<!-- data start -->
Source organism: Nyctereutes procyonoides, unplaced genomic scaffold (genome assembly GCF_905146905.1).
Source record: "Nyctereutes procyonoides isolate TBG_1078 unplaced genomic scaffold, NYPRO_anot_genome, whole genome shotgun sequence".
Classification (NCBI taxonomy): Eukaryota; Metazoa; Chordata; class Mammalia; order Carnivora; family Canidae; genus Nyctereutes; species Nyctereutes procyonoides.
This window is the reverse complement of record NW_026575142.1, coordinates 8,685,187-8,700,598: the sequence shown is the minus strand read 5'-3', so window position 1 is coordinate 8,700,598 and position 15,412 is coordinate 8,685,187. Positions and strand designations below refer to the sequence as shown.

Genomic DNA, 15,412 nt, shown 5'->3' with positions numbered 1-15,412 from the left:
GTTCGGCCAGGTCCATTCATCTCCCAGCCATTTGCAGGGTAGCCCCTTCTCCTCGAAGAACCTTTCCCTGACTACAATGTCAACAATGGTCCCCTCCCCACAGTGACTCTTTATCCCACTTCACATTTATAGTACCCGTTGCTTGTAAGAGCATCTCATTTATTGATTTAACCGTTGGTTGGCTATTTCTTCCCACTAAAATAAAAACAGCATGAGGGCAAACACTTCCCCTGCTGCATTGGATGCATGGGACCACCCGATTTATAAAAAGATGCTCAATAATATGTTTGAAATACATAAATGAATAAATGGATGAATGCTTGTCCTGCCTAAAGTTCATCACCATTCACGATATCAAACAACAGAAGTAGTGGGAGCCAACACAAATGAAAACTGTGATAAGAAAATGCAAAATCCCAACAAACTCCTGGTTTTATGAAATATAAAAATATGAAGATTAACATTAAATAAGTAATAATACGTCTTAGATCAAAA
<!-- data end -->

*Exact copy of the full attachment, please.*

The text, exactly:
Source organism: Nyctereutes procyonoides, unplaced genomic scaffold (genome assembly GCF_905146905.1).
Source record: "Nyctereutes procyonoides isolate TBG_1078 unplaced genomic scaffold, NYPRO_anot_genome, whole genome shotgun sequence".
Classification (NCBI taxonomy): Eukaryota; Metazoa; Chordata; class Mammalia; order Carnivora; family Canidae; genus Nyctereutes; species Nyctereutes procyonoides.
This window is the reverse complement of record NW_026575142.1, coordinates 8,685,187-8,700,598: the sequence shown is the minus strand read 5'-3', so window position 1 is coordinate 8,700,598 and position 15,412 is coordinate 8,685,187. Positions and strand designations below refer to the sequence as shown.

Genomic DNA, 15,412 nt, shown 5'->3' with positions numbered 1-15,412 from the left:
GTTCGGCCAGGTCCATTCATCTCCCAGCCATTTGCAGGGTAGCCCCTTCTCCTCGAAGAACCTTTCCCTGACTACAATGTCAACAATGGTCCCCTCCCCACAGTGACTCTTTATCCCACTTCACATTTATAGTACCCGTTGCTTGTAAGAGCATCTCATTTATTGATTTAACCGTTGGTTGGCTATTTCTTCCCACTAAAATAAAAACAGCATGAGGGCAAACACTTCCCCTGCTGCATTGGATGCATGGGACCACCCGATTTATAAAAAGATGCTCAATAATATGTTTGAAATACATAAATGAATAAATGGATGAATGCTTGTCCTGCCTAAAGTTCATCACCATTCACGATATCAAACAACAGAAGTAGTGGGAGCCAACACAAATGAAAACTGTGATAAGAAAATGCAAAATCCCAACAAACTCCTGGTTTTATGAAATATAAAAATATGAAGATTAACATTAAATAAGTAATAATACGTCTTAGATCAAAA